5. Oliveira Fde M, Unis G, Severo LC. An outbreak of histoplasmosis in the city of Blumenau, Santa Catarina. J Bras Pneumol. 2006;32(4):375-8. PMid:17268739. http://dx.doi.org/10.1590/S1806-37132006000400018

6. Aidé MA. Chapter 4--histoplasmosis. J Bras Pneumol. 2009;35(11):1145-51. PMid:20011851. http://dx.doi.org/10.1590/S1806-37132009001100013

7. Santos JW, Michel GT, Lazzarotto M, Figaro JK, Spilmann D, Homrich GK. Chronic cavitary pulmonary histoplasmosis. J Bras Pneumol. 2009;35(11):1161-4. PMid:20011854. http://dx.doi.org/10.1590/S1806-37132009001100016

8. Fortaleza SC, Lopes SK, Bandeira TJ, Nogueira TN, Holanda MA. Acute disseminated histoplasmosis in an immunocompetent patient. J Bras Pneumol. 2004;30(3):270-3.

9. Mukhopadhyay S, Katzenstein AL. Biopsy findings in acute pulmonary histoplasmosis: unusual histologic features in 4 cases mimicking lymphomatoid granulomatosis. Am J Surg Pathol. 2010;34(4):541-6. PMid:20351490. http://dx.doi.org/10.1097/PAS.0b013e3181d4388b

10. Paphitou NI, Barnett BJ. Solitary parietal lobe histoplasmoma mimicking a brain tumor. Scand J Infect Dis. 2002;34(3):229-32. http://dx.doi.org/10.1080/00365540110077308

11. Rolston KV, Rodriguez S, Dholakia N, Whimbey E, Raad I. Pulmonary infections mimicking cancer: a retrospective, three-year review. Support Care Cancer. 1997;5(2):90-3. PMid:9069606. http://dx.doi.org/10.1007/BF01262563

12. Antonello VS, Zaltron VF, Vial M, Oliveira FM, Severo LC. Oropharyngeal histoplasmosis: report of eleven cases and review of the literature. Rev Soc Bras Med Trop. 2011;44(1):26-9. PMid:21340403. http://dx.doi.org/10.1590/S0037-86822011000100007

13. Kneale B, Turton C. Bronchoscopic findings in a case of bronchopulmonary histoplasmosis. Thorax. 1995;50(3):314-5; discussion 317-8. PMid:7660349 PMCid:1021200. http://dx.doi.org/10.1136/thx.50.3.314

14. Yoneda K. Scar carcinomas of the lung in a histoplasmosis endemic area. Cancer. 1990;65(1):164-8. http://dx.doi.org/10.1002/1097-0142(19900101)65:1<164::AID-CNCR2820650131>3.0.CO;2-R

15. Ross P Jr, Magro CM, King MA. Endobronchial histoplasmosis: a masquerade of primary endobronchial neoplasia--a clinical study of four cases. Ann Thorac Surg. 2004;78(1):277-81. PMid:15223443. http://dx.doi.org/10.1016/j.athoracsur.2003.12.045

16. Landay MJ, Rollins NK. Mediastinal histoplasmosis granuloma: evaluation with CT. Radiology. 1989;172(3):657-9. PMid:2772173.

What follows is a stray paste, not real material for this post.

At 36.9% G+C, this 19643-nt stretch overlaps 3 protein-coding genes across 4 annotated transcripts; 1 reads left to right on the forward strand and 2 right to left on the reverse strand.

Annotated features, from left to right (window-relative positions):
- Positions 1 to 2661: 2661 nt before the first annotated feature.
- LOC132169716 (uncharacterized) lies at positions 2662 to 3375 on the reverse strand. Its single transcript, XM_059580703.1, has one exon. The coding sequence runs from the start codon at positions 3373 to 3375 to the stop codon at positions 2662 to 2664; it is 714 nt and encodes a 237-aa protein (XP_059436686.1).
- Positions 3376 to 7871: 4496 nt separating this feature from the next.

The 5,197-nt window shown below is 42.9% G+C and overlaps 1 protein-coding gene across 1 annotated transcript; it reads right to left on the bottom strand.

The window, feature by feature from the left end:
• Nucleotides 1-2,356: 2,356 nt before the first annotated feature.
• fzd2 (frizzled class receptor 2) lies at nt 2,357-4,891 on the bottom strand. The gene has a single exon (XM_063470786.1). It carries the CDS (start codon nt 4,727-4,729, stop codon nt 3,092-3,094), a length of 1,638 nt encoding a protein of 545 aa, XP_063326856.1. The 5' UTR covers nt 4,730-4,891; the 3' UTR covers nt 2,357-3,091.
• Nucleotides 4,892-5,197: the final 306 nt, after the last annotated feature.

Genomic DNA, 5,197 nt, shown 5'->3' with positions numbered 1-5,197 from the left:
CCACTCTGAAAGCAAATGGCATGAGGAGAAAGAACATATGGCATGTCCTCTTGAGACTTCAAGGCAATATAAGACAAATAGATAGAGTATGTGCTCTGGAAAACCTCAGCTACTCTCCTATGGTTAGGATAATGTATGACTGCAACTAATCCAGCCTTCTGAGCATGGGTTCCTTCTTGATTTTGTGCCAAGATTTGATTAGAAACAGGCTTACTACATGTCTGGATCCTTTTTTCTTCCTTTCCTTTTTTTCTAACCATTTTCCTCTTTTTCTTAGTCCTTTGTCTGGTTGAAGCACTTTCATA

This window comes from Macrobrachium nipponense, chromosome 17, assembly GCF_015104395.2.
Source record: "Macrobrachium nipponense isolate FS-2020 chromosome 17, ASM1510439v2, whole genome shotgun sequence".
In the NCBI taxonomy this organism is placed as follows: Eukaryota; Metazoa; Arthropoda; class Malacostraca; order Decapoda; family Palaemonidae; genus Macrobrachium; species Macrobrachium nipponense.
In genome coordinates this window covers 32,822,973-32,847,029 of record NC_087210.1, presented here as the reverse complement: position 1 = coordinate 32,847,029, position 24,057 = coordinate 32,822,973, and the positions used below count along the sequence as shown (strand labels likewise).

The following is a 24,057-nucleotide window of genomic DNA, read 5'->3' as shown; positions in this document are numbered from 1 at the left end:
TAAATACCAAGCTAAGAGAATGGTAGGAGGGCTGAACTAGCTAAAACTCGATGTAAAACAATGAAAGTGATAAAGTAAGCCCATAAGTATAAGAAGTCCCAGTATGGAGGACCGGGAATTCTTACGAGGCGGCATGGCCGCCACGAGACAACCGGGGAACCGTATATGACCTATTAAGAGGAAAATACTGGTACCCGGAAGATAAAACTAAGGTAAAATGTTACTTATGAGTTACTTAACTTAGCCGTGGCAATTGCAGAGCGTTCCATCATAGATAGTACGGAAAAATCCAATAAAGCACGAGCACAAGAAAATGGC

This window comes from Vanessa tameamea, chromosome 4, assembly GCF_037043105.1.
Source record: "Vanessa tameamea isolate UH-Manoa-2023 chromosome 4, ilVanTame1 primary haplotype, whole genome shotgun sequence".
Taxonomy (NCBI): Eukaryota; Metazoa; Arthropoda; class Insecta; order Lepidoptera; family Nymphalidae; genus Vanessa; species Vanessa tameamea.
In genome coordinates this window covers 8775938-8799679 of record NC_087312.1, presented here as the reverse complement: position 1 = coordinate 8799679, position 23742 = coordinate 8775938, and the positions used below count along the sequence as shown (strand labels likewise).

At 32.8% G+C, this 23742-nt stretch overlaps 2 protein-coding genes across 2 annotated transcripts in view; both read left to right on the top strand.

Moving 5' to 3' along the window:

17. McGraw EP, Kane JM, Kleiman MB, Scherer LR. Cervical abscess and mediastinal adenopathy: an unusual presentation of childhood histoplasmosis. Pediatr Radiol. 2002;32(12):862-4. PMid:12447591. http://dx.doi.org/10.1007/s00247-002-0808-2

18. Brodeur GM, Wilber RB, Melvin SL, Murphy SB. Histoplasmosis mimicking childhood non-Hodgkin lymphoma. Med Pediatr Oncol. 1979;7(1):77-81. PMid:522825. http://dx.doi.org/10.1002/mpo.2950070111

19. Goodwin RA Jr, Shapiro JL, Thurman GH, Thurman SS, Des Prez RM. Disseminated histoplasmosis: clinical and pathologic correlations. Medicine (Baltimore). 1980;59(1):1-33.

20. Wheat LJ, Kauffman CA. Histoplasmosis. Infect Dis Clin North Am. 2003;17(1):1-19, vii. http://dx.doi.org/10.1016/S0891-5520(02)00039-9

21. Shersher DD, Hong E, Breard J, Warren WH, Liptay MJ. Anterior mediastinal mass secondary to histoplasmosis. Ann Thorac Surg. 2012;93(1):e9-10. PMid:22186488. http://dx.doi.org/10.1016/j.athoracsur.2011.07.093

22. Goodwin RA Jr, Snell JD Jr The enlarging histoplasmoma. Concept of a tumor-like phenomenon encompassing the tuberculoma and coccidioidoma. Am Rev Respir Dis. 1969;100(1):1-12. PMid:5796688.

* Study carried out at the Santa Casa Sisters of Mercy Hospital of Porto Alegre, Porto Alegre, Brazil.
Correspondence to: Aline Gehlen Dall Bello. Avenida Independência, 75, Centro, CEP 90050-070, Porto Alegre, RS, Brasil.
Tel. 55 51 3214-8009. E-mail: alinegdb@ibest.com.br
Financial support: None.
Submitted: 23 July 2012. Accepted, after review: 2 October 2012.
**A versão completa em português deste artigo está disponível em www.jornaldepneumologia.com.br


About the authors

Aline Gehlen Dall Bello
Doctoral Student. Mycology Laboratory, Santa Casa Sisters of Mercy Hospital of Porto Alegre, Porto Alegre, Brazil.

Cecilia Bittencourt Severo
Biochemist. Mycology Laboratory, Santa Casa Sisters of Mercy Hospital of Porto Alegre, Porto Alegre, Brazil.

Luciana Silva Guazzelli
Biochemist. Mycology Laboratory, Santa Casa Sisters of Mercy Hospital of Porto Alegre, Porto Alegre, Brazil.

Flavio Mattos Oliveira
Biochemist. Mycology Laboratory, Santa Casa Sisters of Mercy Hospital of Porto Alegre, Porto Alegre, Brazil.

Bruno Hochhegger
Radiologist. Radiology Department, Santa Casa Sisters of Mercy Hospital of Porto Alegre, Porto Alegre, Brazil; Radiology Department, Federal University of Rio de Janeiro, Rio de Janeiro, Brazil.

Luiz Carlos Severo
Associate Professor. Department of Internal Medicine. Universidade Federal do Rio Grande do Sul - UFRGS, Federal University of Rio Grande do Sul - Porto Alegre, Brazil.